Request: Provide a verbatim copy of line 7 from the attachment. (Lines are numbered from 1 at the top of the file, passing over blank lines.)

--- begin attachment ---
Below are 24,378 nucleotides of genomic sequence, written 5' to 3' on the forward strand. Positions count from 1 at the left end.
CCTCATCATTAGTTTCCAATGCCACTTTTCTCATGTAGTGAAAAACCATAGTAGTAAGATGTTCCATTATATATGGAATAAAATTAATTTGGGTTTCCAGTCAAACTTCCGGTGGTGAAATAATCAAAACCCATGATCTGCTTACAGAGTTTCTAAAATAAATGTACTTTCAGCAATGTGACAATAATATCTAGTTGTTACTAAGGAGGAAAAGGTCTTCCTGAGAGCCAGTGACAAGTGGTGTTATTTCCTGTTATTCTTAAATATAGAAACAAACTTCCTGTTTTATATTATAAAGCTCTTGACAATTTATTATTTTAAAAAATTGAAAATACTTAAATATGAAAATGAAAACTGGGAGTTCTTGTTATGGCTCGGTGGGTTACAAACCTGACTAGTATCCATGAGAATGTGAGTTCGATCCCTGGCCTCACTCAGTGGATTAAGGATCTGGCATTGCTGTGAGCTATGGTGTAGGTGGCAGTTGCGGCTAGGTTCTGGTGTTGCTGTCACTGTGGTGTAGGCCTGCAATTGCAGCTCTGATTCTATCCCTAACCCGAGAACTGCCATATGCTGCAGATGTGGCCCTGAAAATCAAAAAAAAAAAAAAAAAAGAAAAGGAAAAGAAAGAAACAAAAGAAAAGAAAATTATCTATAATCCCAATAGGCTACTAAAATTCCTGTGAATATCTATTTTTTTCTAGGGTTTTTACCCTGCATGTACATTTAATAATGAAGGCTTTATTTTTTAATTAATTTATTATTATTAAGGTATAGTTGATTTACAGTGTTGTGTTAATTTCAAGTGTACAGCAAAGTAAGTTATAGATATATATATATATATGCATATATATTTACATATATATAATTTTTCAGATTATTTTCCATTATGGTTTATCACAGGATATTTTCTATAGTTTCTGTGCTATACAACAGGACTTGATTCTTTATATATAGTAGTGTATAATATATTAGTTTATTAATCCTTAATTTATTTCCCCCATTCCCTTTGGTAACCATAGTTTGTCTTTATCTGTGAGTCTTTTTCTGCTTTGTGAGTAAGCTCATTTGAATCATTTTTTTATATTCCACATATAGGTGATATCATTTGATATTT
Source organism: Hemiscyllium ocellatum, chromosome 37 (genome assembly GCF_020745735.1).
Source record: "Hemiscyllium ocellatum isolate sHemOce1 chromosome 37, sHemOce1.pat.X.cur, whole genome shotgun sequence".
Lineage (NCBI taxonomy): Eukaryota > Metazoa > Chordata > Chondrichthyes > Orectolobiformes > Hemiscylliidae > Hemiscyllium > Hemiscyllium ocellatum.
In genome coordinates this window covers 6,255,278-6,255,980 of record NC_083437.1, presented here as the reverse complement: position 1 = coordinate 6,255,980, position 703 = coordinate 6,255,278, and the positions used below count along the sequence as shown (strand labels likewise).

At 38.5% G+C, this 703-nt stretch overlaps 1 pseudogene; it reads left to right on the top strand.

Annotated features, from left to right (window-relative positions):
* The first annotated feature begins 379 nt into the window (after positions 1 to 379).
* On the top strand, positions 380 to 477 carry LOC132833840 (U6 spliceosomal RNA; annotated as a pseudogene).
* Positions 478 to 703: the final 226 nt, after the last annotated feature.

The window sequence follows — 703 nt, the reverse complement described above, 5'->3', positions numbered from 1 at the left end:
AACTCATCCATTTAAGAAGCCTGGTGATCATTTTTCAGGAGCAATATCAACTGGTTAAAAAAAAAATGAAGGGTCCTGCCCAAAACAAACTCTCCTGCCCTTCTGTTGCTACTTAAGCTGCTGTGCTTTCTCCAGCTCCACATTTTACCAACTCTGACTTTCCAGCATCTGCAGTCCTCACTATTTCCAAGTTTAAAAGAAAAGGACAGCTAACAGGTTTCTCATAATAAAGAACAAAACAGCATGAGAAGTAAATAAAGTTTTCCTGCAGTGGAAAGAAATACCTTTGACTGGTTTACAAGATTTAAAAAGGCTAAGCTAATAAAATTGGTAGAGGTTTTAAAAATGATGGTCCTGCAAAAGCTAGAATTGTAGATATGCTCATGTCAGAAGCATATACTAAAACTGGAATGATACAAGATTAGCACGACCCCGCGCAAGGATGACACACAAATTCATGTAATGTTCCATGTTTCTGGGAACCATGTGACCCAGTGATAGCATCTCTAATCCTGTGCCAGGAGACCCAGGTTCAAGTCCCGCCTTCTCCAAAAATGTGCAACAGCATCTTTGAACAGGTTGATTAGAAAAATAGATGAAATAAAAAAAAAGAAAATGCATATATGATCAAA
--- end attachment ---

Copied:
At 38.5% G+C, this 703-nt stretch overlaps 1 pseudogene; it reads left to right on the top strand.